From the HSLDA E-lert Service:


12/11/2008 11:42:28 AM
Home School Legal Defense Association
HSLDA's Homeschooling Your Struggling Learner Newsletter

HSLDA's Homeschooling Your Struggling Learner Newsletter
December 2008: Right Brain Teaching Strategies
by Dianne Craft, MA, CNHP

In the animal kingdom, 50 percent of the animals are "right paw
dominant" and 50% are "left paw dominant." In the human kingdom, only
about 10-13% of us are "left paw dominant." (Stanley Coren, "The
Left-Hander Syndrome") However, close to half of us tend to be more
left brain dominant in our learning preference and half of us tend to
be more right brain dominant. (Shaun Kerry, M.D. neurologist, and
D.F. Beson, "The Dual Brain")

It seems that we have a tendency to marry people who are dominant in
the opposite brain hemisphere, if you haven't noticed. Apparently
that is part of God's sense of humor. It often happens that if your
first-born is a left brain learner, your second born tends to be more
of a right brain learner, in my experience.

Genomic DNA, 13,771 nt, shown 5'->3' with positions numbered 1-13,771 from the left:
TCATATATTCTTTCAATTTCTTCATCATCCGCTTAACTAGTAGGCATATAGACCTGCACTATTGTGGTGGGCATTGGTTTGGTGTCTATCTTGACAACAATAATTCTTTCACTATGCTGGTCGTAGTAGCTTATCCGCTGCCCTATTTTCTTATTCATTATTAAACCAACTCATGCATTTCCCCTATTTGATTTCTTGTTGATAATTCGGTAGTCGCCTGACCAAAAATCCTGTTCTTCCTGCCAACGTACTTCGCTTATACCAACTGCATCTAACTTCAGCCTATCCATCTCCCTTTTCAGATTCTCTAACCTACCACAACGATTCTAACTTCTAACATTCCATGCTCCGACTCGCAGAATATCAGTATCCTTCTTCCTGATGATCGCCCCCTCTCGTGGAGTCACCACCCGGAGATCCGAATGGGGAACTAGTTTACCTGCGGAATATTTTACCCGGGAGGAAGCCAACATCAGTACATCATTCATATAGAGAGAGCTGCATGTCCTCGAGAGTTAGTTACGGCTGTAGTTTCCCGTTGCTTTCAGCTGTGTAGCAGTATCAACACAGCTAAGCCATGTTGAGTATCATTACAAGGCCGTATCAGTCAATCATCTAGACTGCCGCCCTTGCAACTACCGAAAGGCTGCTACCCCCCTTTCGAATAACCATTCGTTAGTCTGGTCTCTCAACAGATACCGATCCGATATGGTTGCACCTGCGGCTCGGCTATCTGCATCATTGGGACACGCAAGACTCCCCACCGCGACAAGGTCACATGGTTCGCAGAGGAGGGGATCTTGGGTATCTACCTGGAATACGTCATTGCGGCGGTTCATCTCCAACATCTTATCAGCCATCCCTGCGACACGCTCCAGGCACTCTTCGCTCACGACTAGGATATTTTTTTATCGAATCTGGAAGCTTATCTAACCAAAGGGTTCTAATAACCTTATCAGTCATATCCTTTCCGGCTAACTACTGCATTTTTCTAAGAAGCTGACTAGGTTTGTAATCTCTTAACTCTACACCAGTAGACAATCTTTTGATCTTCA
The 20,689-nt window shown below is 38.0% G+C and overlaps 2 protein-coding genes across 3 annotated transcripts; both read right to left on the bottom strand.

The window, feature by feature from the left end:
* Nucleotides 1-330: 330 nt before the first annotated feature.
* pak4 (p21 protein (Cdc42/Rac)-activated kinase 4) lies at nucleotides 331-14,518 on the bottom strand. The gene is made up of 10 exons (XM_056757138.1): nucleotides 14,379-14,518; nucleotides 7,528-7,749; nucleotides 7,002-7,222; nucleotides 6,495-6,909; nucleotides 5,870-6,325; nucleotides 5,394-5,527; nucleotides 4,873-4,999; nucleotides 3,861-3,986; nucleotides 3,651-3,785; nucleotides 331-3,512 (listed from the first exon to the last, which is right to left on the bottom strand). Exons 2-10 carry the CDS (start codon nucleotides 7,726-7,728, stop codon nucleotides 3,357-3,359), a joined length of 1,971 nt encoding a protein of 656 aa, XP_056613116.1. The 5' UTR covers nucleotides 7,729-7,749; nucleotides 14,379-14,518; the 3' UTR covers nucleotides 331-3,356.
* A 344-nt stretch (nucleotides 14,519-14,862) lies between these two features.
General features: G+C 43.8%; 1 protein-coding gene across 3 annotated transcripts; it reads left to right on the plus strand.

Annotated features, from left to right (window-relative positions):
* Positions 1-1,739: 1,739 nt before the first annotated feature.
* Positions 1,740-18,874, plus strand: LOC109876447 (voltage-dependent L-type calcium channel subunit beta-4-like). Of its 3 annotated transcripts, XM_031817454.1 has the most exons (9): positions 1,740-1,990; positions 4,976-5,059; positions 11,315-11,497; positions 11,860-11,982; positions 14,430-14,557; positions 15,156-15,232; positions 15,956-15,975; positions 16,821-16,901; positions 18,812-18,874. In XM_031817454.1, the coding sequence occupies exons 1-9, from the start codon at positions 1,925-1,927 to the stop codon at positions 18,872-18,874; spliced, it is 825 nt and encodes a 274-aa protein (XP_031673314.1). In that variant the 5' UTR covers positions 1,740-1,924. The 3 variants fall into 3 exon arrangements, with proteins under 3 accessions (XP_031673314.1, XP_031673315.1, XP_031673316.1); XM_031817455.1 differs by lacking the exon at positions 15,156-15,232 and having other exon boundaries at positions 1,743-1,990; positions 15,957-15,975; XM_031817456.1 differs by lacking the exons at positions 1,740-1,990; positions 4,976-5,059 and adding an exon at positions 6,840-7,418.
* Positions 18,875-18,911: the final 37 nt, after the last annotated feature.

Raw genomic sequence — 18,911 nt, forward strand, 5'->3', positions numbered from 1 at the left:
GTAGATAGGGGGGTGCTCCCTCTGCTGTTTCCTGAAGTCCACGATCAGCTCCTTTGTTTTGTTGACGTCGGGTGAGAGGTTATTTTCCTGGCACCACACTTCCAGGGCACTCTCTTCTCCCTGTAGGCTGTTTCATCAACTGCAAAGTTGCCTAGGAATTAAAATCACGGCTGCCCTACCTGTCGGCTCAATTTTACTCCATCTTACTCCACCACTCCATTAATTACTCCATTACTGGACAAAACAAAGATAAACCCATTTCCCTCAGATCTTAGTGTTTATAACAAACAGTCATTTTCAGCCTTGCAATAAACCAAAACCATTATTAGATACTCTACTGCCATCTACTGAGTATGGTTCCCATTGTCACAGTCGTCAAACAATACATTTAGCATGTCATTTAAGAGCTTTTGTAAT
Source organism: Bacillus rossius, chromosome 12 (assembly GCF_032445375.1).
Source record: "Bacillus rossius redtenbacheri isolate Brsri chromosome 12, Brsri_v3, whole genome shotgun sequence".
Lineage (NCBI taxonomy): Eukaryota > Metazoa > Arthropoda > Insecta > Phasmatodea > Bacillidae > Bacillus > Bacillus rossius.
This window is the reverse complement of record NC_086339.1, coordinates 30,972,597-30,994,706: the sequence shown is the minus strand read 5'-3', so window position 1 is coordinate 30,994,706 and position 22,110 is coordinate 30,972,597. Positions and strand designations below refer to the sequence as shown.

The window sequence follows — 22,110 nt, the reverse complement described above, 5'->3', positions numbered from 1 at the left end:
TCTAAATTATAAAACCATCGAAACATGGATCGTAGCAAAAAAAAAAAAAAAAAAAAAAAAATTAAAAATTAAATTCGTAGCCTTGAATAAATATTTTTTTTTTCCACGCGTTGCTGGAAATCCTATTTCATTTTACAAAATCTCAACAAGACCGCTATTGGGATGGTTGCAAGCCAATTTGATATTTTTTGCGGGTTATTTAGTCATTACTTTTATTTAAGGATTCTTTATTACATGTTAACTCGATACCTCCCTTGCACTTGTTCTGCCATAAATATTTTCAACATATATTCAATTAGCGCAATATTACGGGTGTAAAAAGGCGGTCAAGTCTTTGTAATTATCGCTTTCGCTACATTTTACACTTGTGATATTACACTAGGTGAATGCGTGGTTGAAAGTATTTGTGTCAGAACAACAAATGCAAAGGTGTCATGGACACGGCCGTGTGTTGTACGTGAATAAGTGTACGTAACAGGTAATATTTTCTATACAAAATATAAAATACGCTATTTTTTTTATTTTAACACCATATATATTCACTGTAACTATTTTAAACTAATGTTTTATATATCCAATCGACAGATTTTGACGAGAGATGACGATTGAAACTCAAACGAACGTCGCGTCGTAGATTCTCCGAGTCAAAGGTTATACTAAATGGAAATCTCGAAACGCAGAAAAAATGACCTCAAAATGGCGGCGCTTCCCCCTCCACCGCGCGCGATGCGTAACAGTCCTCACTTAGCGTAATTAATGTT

Let's look at a model of the brain with its specialization of

(Plan A)

black & white
data only

(Plan B)

whole picture
story, pictures

As we can see, the left and right hemispheres learn in different ways.
We all use both hemispheres when we learn, but when under stress, we
tend to rely on our dominant hemisphere for learning.


Most curriculum is designed to teach in a more left brain manner.
Workbooks, worksheets, rote memorization (math facts), timed tests,
lectures, memorizing facts for a test, learning vocabulary by looking
up the meanings of words in a dictionary and writing it out are all
left brain activities. Many children thrive on this type of teaching
method. If you have a child who is learning well using these
strategies, then you would not change anything.

However, when a child is not "getting" the material (math facts,
phonics rules, sight word memorization etc.), often we continue to use
Plan A to teach them, but we now do it SLOWER and LOUDER and with many